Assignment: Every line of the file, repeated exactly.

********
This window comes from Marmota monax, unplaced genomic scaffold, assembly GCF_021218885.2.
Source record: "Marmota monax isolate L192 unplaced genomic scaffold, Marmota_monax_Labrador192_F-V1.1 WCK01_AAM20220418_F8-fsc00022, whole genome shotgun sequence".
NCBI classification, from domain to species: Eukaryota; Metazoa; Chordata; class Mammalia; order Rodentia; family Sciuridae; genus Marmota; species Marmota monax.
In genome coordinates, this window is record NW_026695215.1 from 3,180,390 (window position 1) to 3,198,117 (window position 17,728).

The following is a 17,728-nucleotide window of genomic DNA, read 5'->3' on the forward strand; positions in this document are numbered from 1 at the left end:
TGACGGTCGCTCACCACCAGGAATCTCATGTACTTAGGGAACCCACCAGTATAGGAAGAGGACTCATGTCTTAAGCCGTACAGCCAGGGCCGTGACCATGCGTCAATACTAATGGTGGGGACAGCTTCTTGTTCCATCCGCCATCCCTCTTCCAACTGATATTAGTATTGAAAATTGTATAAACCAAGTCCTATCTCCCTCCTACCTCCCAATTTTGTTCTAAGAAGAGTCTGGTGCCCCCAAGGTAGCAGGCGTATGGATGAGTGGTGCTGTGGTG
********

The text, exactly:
This window comes from Marmota monax, unplaced genomic scaffold, assembly GCF_021218885.2.
Source record: "Marmota monax isolate L192 unplaced genomic scaffold, Marmota_monax_Labrador192_F-V1.1 WCK01_AAM20220418_F8-fsc00022, whole genome shotgun sequence".
NCBI classification, from domain to species: Eukaryota; Metazoa; Chordata; class Mammalia; order Rodentia; family Sciuridae; genus Marmota; species Marmota monax.
In genome coordinates, this window is record NW_026695215.1 from 3,180,390 (window position 1) to 3,198,117 (window position 17,728).

The following is a 17,728-nucleotide window of genomic DNA, read 5'->3' on the forward strand; positions in this document are numbered from 1 at the left end:
TGACGGTCGCTCACCACCAGGAATCTCATGTACTTAGGGAACCCACCAGTATAGGAAGAGGACTCATGTCTTAAGCCGTACAGCCAGGGCCGTGACCATGCGTCAATACTAATGGTGGGGACAGCTTCTTGTTCCATCCGCCATCCCTCTTCCAACTGATATTAGTATTGAAAATTGTATAAACCAAGTCCTATCTCCCTCCTACCTCCCAATTTTGTTCTAAGAAGAGTCTGGTGCCCCCAAGGTAGCAGGCGTATGGATGAGTGGTGCTGTGGTG